If I had more time I would try and add some audio, along with building a better enclosure to hide the electronics a bit. I would also look into ways to make it more protected.

Performative Avatars: Unreal Engine Short Film

For the short film assignment I wanted to play around with version 4.26 of Unreal Engine. I was very excited to find a brand new environment available for free on the marketplace that I could use as my setting for experimenting. I also wanted to bring back the old man with the cigar character.

When I tried to load in the pre built worlds I was running into space issues even though everything was on my separate drive, some things were constrained to my local disk. This along with the large textures kept crashing the site. Instead I began working with an HDR background texture which looked realistic and was fun to play with and I began working in the sequencer to create some shots. I was definitely a little in over my head, trying to animate the cine cameras and I’ve realized 24 fps looks quite bad coming out of unreal. I need to keep working on creating animations and spawning events.

Ideation and Prototyping: 50 Renderings

For the 50 renderings project I decided to explore cameras, what it means to capture an image & explorations throughout that process.

I chose to work only with physical sketching and use of objects as I have found myself relying too much on the digital fabrication tools that I use.

To begin exploring I broke down the renderings into five camera categories.

classic slr style

Point and shoot

medium format


video camcorder

slr pt.2 (first is mirrorless but in style)

exploring never used shapes

flash placement

optical mechanism


leaf shutter example

modular system

trigger placement

bolex style

solenoid shutter/mechanisms

building blocks using parts

gearing mechanisms

grip placement

Performative Avatars: Week 1

The two online avatar systems I chose were the South Park Studios online creator and the Pop Yourself avatar creator on

They were both very fun, with the South Park one having the more offensive and weirder options while the funko product was cute and funny. It really is a difficult task to set up a successful avatar creator. How can we create a tool with enough agency to truly represent anyone who comes across it? It is quite an impossible task and makes me re-examine what an avatar truly is. As the PBS video “Controlling vs. “Being” your Avatar” brings up, are we creating a character or a true representation of ourselves? It makes me think of the video games like NBA 2K and others that allow you to take a photo of yourself so they can wrap those pixels around your avatar. That would be a better example of a truer representation of self. But what are the desired outcomes for your avatar? In what world will it live? The South Park avatar is very successful because all of the options are within the language of South Park characters. It was like re-living an episode of South Park choosing through all the different options available. There was enough abstraction that I did not feel it resembled me at all. Instead I chose things like the “New Jersey” skin tone which was a jab at bad New Jersey spray tans, as an Italian from New Jersey I thought it was funny. This kind of character building I find more interesting.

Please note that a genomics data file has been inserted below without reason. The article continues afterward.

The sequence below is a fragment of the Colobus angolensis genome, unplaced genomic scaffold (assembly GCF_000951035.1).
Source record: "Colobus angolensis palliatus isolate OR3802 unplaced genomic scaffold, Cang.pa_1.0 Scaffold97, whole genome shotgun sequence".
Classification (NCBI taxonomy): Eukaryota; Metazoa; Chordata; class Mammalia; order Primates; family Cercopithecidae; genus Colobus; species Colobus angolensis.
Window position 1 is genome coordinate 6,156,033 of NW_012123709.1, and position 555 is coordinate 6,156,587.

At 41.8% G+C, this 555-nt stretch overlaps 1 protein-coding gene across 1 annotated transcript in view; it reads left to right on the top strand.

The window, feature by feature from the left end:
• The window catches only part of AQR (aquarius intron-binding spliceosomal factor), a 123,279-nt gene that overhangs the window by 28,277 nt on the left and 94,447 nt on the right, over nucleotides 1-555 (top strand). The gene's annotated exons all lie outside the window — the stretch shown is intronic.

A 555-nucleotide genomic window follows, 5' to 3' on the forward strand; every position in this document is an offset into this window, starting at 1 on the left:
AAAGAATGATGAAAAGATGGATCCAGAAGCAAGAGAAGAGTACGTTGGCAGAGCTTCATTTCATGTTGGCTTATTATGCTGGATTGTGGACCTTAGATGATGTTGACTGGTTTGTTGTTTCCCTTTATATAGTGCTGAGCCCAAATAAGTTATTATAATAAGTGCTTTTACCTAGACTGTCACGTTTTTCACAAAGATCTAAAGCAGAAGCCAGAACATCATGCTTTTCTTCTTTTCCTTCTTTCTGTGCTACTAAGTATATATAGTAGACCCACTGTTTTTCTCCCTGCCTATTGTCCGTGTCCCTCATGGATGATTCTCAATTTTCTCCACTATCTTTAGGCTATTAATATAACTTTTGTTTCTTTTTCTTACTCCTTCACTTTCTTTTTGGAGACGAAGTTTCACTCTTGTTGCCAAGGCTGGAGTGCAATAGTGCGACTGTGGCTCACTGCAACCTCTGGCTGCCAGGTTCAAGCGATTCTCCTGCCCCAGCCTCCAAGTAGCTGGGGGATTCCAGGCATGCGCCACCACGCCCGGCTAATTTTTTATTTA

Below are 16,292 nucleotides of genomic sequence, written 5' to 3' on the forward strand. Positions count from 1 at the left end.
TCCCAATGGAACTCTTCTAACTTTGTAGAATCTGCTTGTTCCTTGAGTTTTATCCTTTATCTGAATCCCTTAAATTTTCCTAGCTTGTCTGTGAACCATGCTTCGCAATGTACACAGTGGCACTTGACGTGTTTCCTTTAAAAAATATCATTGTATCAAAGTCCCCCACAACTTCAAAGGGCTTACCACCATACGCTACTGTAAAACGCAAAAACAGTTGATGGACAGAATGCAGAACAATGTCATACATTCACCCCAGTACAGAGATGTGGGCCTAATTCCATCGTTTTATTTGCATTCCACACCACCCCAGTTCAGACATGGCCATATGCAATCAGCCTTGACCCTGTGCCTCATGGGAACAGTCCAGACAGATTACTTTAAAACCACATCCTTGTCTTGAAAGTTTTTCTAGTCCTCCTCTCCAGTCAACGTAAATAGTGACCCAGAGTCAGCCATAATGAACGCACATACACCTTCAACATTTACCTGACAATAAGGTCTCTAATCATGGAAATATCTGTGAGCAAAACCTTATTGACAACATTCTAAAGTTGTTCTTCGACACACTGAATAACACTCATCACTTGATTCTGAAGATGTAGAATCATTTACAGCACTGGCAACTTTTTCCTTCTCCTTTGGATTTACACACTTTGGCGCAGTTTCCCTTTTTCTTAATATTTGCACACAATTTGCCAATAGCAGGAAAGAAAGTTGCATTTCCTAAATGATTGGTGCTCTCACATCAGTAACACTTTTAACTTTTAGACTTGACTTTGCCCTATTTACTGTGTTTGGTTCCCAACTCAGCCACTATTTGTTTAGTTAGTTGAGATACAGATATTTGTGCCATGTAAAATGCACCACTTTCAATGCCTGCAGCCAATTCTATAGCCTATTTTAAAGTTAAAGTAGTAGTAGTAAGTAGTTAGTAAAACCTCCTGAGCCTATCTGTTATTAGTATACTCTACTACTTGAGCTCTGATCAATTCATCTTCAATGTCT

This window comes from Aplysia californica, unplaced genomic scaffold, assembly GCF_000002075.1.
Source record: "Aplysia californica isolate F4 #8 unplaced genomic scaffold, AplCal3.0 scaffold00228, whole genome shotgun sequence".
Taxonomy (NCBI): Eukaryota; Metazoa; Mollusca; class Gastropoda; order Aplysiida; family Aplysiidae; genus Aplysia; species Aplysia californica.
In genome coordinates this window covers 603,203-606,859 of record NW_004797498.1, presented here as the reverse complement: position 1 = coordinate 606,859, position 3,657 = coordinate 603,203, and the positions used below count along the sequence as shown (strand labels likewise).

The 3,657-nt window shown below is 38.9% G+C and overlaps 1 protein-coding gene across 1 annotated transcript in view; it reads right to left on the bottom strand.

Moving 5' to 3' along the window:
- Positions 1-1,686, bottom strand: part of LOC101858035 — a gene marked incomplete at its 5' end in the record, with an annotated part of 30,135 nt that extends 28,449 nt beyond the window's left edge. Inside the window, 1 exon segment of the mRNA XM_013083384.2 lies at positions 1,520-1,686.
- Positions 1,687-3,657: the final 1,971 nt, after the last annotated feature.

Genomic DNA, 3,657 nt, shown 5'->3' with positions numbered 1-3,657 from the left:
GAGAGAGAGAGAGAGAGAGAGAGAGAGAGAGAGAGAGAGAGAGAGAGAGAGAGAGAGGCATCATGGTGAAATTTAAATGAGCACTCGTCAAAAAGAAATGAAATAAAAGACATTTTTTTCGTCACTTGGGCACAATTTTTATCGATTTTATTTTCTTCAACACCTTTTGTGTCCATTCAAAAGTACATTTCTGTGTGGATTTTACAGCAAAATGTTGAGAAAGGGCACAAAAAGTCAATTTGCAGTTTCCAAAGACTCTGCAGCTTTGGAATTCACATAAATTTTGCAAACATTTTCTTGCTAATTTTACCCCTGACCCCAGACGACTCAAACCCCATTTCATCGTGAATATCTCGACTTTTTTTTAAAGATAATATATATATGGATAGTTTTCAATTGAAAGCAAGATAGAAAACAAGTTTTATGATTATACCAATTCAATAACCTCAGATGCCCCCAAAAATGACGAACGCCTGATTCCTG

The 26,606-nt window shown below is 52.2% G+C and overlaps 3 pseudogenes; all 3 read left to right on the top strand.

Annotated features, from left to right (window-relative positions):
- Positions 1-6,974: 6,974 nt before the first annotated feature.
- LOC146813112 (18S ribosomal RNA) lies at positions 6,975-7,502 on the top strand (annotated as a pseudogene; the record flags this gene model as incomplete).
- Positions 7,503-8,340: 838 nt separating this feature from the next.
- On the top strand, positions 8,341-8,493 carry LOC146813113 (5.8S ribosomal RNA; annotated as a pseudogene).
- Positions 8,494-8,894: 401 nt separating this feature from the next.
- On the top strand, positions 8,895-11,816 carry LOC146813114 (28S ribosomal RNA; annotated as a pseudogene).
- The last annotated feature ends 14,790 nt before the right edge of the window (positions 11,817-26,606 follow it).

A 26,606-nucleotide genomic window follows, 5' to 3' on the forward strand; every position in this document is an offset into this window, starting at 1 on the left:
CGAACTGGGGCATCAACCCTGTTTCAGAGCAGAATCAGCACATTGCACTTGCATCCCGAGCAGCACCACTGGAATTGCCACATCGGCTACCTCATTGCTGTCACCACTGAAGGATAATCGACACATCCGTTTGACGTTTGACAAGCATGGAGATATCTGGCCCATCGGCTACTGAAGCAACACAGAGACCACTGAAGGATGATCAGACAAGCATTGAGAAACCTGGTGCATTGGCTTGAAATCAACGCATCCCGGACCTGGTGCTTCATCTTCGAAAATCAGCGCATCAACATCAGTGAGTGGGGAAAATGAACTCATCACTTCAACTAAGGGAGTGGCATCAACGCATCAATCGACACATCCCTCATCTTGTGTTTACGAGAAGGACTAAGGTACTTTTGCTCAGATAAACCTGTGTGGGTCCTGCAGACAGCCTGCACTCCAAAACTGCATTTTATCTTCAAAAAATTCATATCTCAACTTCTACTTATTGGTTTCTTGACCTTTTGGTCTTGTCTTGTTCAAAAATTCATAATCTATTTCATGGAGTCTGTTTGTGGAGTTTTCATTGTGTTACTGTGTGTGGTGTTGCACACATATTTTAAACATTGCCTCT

The Funko avatar creator also had quite a bit of abstraction as there weren’t that many options to choose from. I chose the 3D goggles as a student learning 3D environments and being able to add the cat was a nice touch. I believe the avatar creators with fewer options must allow the user to buy into the environment in order to care about the characters they are creating. South Park was definitely the more successful builder for this reason.

Discussion Questions:

Are we more empathic towards avatars that look like us? Is this a tactic used for engagement by game designers? In what context is that ethical or unethical?

Makerspace Unlimited Final

I am continuing to work around Chris Wiles’ design for a mask with a snap on filter. The rubber I wanted did not come in time so instead I decided to use Meshmixer to select the outer ring and create the same effect using the PLA design. It gave the mask a more aggressive look.